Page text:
The Easier English guide to getting it right.
I often tell clients that a quick way to sound more polite is to use ‘would like’ instead of ‘want’. And it’s true. If you’re meeting someone in person, using ‘would like’ can make your life easier. ‘Would you like some coffee?’ is way more polite than ‘Want coffee?’. That’s exactly what you need when you’re meeting someone in person for the first time. Read on for more information about when to use want or would like.
That’s the basic rule. But, like so many things in English, the basic rule will only get you so far. English has a lot of ifs and buts. So when do you use want?
Talking up and talking down
A lot of communication shows if we see someone as above us or below us. We call that talking up or talking down. If someone talks down to you and you don’t think they should, it may make you angry (Who does she think she is?) and you may feel insecure (Does he think I’m an idiot?). If someone talks up to you and you don’t think they should, it may make you feel uncomfortable (Why is he doing this? What does he want?).
There are also situations where you expect to talk up and talk down. Here’s some examples:
- You are a client at a company, phoning the helpdesk. ‘Would you like me to send out an engineer?’ If you are working in customer service in any way, use would like. It doesn’t matter what function the caller has.
- You’re asking your boss about her requirements for a report. ‘What would you like to see in the report?’
- You’re talking to your child ‘I want you to do that now’
If you’re talking up to someone, use ‘Would like’. If you’re talking down, you can use ‘Want’ (but just don’t expect people to really like you).
What do you want?
Let’s have a look at what happens if you use want in the wrong way. Say you’re talking to a new client or your boss and you use want, they might think you’re pushy or rude. It’s more okay to use want if you’re talking down to someone, because it’s not about being friends. Bosses and clients who use want all the time ‘I want this now’ might not be the best loved people, but they do sound assertive and in charge. Sometimes this is a good thing and sometimes it isn’t.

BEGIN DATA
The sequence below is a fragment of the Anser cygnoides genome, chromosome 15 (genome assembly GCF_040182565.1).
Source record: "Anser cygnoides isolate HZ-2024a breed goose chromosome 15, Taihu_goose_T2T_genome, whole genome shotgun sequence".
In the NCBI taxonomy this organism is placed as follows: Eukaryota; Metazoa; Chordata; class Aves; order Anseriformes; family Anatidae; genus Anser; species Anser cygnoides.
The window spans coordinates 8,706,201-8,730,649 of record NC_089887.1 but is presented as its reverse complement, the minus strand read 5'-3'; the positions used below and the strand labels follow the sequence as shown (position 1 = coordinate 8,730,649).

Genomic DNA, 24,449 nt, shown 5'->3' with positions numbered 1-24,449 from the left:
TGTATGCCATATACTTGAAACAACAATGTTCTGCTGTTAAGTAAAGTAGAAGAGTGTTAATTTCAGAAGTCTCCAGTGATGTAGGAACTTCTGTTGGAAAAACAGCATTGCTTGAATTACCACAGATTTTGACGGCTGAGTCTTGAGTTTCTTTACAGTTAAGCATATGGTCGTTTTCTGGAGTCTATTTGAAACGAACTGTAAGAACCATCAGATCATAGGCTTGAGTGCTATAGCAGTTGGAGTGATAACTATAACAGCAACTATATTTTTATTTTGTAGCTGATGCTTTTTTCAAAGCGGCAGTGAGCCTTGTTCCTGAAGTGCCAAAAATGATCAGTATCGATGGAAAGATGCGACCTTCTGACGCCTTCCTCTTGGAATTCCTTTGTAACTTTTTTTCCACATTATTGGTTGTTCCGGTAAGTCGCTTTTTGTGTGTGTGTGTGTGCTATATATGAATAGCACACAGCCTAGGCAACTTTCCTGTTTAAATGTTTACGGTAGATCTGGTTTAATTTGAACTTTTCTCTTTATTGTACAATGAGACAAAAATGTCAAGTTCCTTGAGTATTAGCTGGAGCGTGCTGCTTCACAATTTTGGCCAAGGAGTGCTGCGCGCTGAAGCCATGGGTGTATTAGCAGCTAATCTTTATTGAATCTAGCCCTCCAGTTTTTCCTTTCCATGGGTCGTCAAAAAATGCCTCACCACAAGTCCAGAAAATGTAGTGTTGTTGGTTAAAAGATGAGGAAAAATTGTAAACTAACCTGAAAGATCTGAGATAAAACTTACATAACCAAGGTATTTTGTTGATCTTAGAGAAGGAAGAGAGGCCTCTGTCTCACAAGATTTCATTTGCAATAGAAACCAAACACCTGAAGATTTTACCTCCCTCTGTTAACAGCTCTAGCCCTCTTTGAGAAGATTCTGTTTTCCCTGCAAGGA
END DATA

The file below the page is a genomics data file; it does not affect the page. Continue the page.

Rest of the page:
Weirdly though, you can also use want to sound close to someone. If you know someone well and you’re in the same social position, you’re fine to use want. ‘Want something to drink? What can I get you?’
That might be:
- You’re both colleagues in the same department or with the same job function
- You’re talking to family members or friends informally (as adults)
So, you know someone well and you’re talking on the same level. No-one thinks they’re in charge of the other person. It’s friendly and informal.
That’s exactly why you can use ‘want’ on websites and sales pages. You’re saying ‘we’re like friends (or we could be). I’m on your side’. If this is the style you’re aiming at, then want is fine.
Here’s how you use want:
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This is really short for ‘do you want’, but we can leave out ‘do you’ here.
Let’s sum it up:
If you’re talking to a (new) client, your customer or your boss, use ‘would like’ to be polite.
If you’re talking to friends or family you can use ‘want’
If you’re writing a sales page or website text, you can use ‘want’ (make sure it fits your style though)
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